}
}
Setting up the test
class myAuthenticatorTest extends PHPUnit_Framework_TestCase
{
    // Tests the case that everything is ok
    public function testGetAuthenticationForPasswordOk()
    {
        // validatePassword method is stubbed
        $externalAuthenticator = $this->getMockBuilder('Authenticator')
                                      ->setMethods(['validatePassword'])
                                      ->getMock();

        // we force the stub to return true (not actually executed)
        $externalAuthenticator->expects($this->once())->method('validatePassword')
            ->willReturn(true);

        $myAuthenticator = new myAuthenticator($externalAuthenticator);
        $this->assertEquals('OK', $myAuthenticator->getAuthenticationForPassword(123456));
    }

    // Tests the case of a wrong password
    public function testGetAuthenticationForPasswordError()
    {
        // validatePassword method is stubbed
        $externalAuthenticator = $this->getMockBuilder('Authenticator')
                                      ->setMethods(['validatePassword'])
                                      ->getMock();

        // now we force the stub to return false (not actually executed)
        $externalAuthenticator->expects($this->once())->method('validatePassword')
            ->willReturn(false);

        $myAuthenticator = new myAuthenticator($externalAuthenticator);
        $this->assertEquals('ERROR', $myAuthenticator->getAuthenticationForPassword(123456));
    }
}

The getMockBuilder method is where everything begins when creating a test double. It returns an object that extends the provided class and can be used in every context where the Authenticatorclass can be used. Whether or not the class members of the test double are actually executed will depend on how you use setMethods function. The possible cases are:

  • Not using setMethods at all
$mockObject = $this->getMockBuilder('ClassToBeMocked')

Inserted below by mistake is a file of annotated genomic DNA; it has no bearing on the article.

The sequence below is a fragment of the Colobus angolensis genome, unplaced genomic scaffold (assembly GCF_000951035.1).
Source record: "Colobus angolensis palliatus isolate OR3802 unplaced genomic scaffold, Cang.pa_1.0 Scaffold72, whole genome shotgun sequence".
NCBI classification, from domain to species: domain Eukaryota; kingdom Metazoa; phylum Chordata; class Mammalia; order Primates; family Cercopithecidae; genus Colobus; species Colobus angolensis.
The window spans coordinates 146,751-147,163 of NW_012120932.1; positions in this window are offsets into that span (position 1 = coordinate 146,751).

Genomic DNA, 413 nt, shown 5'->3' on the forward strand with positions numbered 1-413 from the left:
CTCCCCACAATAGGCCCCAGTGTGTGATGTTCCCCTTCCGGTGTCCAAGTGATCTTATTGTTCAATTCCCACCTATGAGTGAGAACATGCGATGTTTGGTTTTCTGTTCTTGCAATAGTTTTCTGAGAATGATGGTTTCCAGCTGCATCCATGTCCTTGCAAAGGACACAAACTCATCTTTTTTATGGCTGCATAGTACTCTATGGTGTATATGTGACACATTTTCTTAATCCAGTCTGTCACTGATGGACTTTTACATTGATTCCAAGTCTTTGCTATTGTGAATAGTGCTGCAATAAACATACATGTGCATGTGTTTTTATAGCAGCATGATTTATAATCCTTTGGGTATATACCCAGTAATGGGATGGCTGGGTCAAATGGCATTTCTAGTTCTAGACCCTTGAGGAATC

->getMock();

In this case, all class methods of the ClassToBeMocked class are replaced by configurable test doubles (dummies). Their behavior is changed. That is, during the test execution they will return whatever you declare they must return using the ->willReturn(return_value) statement. An object containing only dummy methods is called a stub.

  • Using setMethods(null)
$mockObject = $this->getMockBuilder('ClassToBeMocked')
                   ->setMethods(null)
                   ->getMock();

None of the class methods are replaced with test doubles. They all maintain their original behavior. An object containing one or more non-dummy methods is called a mock.

  • Using setMethods(['methodName_1', 'methodName_2'])
$mockObject = $this->getMockBuilder('ClassToBeMocked')
                   ->setMethods(['method_1', 'method_2'])
                   ->getMock();

In the example above, methods method_1 & method_2 will be replaced with test doubles, whereas all the rest methods of ClassToBeMocked will maintain their original behavior.

Now it should be pretty clear that validatePassword method is replaced by a dummy and logInmethod will be executed normally. We forced the dummy to return true or false, depending on the purpose of our test.

Note: final, private and static methods cannot be stubbed or mocked. In a well-designed class, you should be able to test your private/final/static methods through the execution of public and protected ones.

Cool trick

If the class you’re trying to mock with getMockBuilder has external dependencies, you can use ->disableOriginalConstructor() method in order to avoid having to set those dependencies up.

$mockObject = $this->getMockBuilder('ClassToBeMocked')
                   ->disableOriginalConstructor()
                   ->getMock();

Conclusion

The techniques described above should be enough to help you in getting started with Unit Testing. However, you will need to spend a lot of time writing tests of your own in order to have your code tested in a satisfactory level.

Moreover, you shouldn’t forget that Unit tests only test the logic of your code. Besides logic bugs, a PHP program could have defects like high complexity, overcomplicated expressions, copy pasted code, etc. There are tools that detect such defects and help you keep your code simple and maintainable.

I’d suggest getting to know Unit testing through PHPUnit’s official page and Juan Treminio’s 5-part Unit testing tutorial which has been extremely useful to me.

Stay tuned: